The company’s four-legged robots are stepping out of the lab

Boston Dynamics, the creator of the internet’s favorite robot dog, is announcing a new CEO and developer conference as it begins selling its robots more widely.

Marc Raibert, who founded the company in 1992 and served as CEO until late last year, is taking on the role of chairman, while Rob Playter, the former chief operating officer, is moving to CEO.

Advanced robots like Spot are moving into new industries and roles

Raibert, a veteran engineer, has been the public face of Boston Dynamics for many years and is well-known in the conference circuit for his lively presentations and livelier Hawaiian shirts. Raibert has led decades of research and development at the company, which began leasing its first commercial robot to businesses, the four-legged Spot, late last year.

The change is being made to prepare the company for a “new stage of growth,” said Boston Dynamics’ VP of business development, Michael Perry. Currently just 100 Spot units are being used in the US and abroad.

“Marc is stepping into a more strategic role,” Perry told The Verge. “He’s been promoted to chairman to focus on the long-term direction of the company and look after a few special projects that he’ll have more to say about in months to come.”

In addition to the personnel change, Boston Dynamics is also making its software development kit (SDK) for Spot available to all developers. Previously, the SDK could only be accessed by those signed on to Spot’s Early Adopter Program; now, any interested parties can start designing new functions and payloads for the robot.

Boston Dynamics has always said its machines are less about solving specific tasks than providing a modular mobile platform. Current payloads for the robot include a gripper arm and 3D scanner, and Spot is currently being tested in a range of roles, including industrial inspection and law enforcement. This latter placement has been criticized by the American Civil Liberties Union (ACLU), which says law enforcement groups were not being open about how they planned to use this technology.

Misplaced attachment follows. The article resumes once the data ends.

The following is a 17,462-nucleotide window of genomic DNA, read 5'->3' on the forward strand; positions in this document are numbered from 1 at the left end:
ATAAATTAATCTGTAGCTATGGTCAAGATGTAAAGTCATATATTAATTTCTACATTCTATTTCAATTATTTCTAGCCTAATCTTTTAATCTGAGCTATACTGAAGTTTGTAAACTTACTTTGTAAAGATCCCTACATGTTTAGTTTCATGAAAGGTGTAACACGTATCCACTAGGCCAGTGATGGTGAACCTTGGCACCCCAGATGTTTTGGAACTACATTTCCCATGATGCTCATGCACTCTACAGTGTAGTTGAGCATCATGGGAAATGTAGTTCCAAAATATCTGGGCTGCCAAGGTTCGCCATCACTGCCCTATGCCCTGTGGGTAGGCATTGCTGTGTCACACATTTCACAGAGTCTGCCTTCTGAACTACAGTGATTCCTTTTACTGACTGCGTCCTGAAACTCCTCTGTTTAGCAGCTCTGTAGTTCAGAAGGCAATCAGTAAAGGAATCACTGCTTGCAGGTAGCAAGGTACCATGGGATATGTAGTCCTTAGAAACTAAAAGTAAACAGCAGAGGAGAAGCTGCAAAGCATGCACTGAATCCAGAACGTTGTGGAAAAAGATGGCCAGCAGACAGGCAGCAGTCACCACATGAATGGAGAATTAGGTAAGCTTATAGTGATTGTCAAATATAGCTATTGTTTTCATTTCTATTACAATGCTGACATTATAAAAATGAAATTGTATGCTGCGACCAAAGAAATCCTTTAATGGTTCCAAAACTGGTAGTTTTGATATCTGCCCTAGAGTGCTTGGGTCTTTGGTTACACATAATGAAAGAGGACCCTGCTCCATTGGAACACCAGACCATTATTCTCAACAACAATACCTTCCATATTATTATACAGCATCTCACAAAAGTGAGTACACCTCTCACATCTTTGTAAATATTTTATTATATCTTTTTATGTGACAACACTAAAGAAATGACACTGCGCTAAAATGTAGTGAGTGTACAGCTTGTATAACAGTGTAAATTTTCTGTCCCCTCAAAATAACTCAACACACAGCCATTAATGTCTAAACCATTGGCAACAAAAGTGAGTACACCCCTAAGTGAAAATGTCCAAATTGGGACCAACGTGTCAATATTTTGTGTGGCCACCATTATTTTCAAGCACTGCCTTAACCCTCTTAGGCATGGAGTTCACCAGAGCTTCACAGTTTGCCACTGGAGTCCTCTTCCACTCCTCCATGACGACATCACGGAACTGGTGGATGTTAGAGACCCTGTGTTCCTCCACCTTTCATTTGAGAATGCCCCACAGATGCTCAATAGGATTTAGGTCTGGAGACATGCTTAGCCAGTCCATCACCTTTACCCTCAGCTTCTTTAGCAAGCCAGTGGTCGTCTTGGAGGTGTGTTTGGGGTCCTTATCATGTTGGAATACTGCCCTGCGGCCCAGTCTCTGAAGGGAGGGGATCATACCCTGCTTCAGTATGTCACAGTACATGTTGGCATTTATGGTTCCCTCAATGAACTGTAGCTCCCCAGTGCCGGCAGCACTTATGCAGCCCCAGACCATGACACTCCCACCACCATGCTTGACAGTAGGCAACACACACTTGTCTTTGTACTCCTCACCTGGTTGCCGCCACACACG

To show off new functions for Spot, Boston Dynamics will be holding its first developer conference in Boston this year on May 12th and 13th. The conference is called Actuate, and it will include demos, customers presentations, and workshops.

“We’re aiming to start small with just 200 people from our customers who are already part of the Early Adopter Program,” said Perry. “We’re excited to get our sensor providers, software developers, and end-users together so they can learn from each other and learn from us.”

As part of Boston Dynamics’ well-established marketing outreach on YouTube, the company has also leased a Spot unit to presenter and designer Adam Savage to be demoed over the course of a year as part of Savage’s Tested series.

It’s an interesting development considering that videos of the company’s robots are met with a mixture of fear and awe online. As Spot starts taking on new jobs and interacting more frequently with the public, Boston Dynamics needs to ensure its creations aren’t seen as scary or oppressive. A series of videos with Savage could help soften Spot’s image.